But what if he doesn’t recommend stoning? That’s why this is a trap. Deuteronomy clearly states that those caught in adultery are to be stoned. If he doesn’t recommend stoning, so the thinking goes, then he’s abandoning Torah, and he cannot be a prophet, nor can he be the Messiah. By abandoning Torah, he would lose all his support from the crowds that are now protecting him.
This is exactly the argument made by many interpreters in order to condemn either Jesus for not following the Torah or to condemn the Torah for being opposed to Jesus. This line of interpretation lays out a trap to modern Christians. Jesus? Or the Torah? Heads, I win. Tails, you lose.
These modern interpreters represent our second round of bullshitters. At the surface they claim to care for the proper interpretation of scripture. Is Jesus following the law or not? But the argument is painfully shallow. All they have done is accepted the terms of the trap as laid out by the scribes and the Pharisees. While claiming to care for the proper interpretation of scripture, they have ignored that this is a trap, devised by the scribes and the Pharisees in a book serving as apology for belief in Jesus.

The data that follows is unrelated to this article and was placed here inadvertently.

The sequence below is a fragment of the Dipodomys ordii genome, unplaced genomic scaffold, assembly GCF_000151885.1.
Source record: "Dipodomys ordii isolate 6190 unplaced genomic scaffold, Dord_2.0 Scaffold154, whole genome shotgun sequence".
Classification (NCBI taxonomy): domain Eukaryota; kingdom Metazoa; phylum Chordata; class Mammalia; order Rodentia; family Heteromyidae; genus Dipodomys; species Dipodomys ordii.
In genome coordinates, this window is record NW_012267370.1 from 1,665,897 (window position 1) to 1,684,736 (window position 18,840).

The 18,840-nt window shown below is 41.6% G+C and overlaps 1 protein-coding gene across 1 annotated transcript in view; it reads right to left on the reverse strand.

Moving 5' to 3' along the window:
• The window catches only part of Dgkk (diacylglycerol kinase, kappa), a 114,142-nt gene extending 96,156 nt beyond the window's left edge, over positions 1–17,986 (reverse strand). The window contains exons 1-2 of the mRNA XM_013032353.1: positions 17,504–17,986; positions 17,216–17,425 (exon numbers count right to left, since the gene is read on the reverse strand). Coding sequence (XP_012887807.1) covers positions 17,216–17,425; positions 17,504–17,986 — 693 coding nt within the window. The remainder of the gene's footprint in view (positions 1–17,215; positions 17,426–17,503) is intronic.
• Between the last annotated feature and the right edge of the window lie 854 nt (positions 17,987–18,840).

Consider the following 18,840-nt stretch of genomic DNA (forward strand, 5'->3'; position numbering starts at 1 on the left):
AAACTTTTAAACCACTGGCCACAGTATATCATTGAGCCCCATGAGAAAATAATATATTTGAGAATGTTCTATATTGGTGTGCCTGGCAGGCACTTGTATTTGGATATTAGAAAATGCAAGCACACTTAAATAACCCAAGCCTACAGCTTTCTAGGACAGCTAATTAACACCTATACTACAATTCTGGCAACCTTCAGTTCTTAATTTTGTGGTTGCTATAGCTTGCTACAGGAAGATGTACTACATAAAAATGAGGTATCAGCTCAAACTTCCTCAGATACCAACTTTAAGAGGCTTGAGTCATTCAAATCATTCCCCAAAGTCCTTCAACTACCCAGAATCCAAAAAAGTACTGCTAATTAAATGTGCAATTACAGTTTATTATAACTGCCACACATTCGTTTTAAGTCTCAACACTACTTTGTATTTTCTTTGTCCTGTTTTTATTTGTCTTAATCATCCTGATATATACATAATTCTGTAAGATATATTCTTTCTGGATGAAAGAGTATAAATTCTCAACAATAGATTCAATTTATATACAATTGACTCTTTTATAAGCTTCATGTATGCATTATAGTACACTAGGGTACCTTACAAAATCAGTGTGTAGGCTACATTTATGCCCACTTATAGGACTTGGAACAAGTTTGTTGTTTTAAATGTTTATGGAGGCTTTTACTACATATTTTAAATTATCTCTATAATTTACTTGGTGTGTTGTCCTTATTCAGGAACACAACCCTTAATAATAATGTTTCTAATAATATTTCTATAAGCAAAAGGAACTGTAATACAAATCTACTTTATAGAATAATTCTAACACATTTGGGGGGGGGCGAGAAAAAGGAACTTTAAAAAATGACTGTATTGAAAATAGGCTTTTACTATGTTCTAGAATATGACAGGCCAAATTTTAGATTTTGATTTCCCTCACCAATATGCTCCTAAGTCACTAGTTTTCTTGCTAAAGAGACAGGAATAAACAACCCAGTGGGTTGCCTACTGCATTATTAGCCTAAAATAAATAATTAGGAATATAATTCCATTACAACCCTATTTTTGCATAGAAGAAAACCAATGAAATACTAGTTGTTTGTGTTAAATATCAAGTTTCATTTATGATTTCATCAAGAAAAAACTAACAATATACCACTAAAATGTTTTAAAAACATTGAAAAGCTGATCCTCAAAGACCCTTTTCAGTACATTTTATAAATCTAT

Furthermore, if this is concern for properly following Torah, it ignores that the scribes and the Pharisees seizing a woman and bring her to Jesus for advice on what to do next wildly flaunts the law in Deuteronomy. Deuteronomy 17:6 states, “On the evidence of two or three witnesses the death sentence shall be executed; a person must not be put to death on the evidence of only one witness.” In our scene in John 8, where are the witnesses? There are none. All we have are the accusers, the scribes and the Pharisees. Deuteronomy 22:22 states, “If a man is caught lying with the wife of another man, both of them shall die, the man who lay with the woman as well as the woman.” In John 8, where is the offending man? Without the witnesses and without the offending man, there cannot lawfully be an execution.
Jesus responds, “Let anyone among you who is without sin be the first to throw a stone at her.”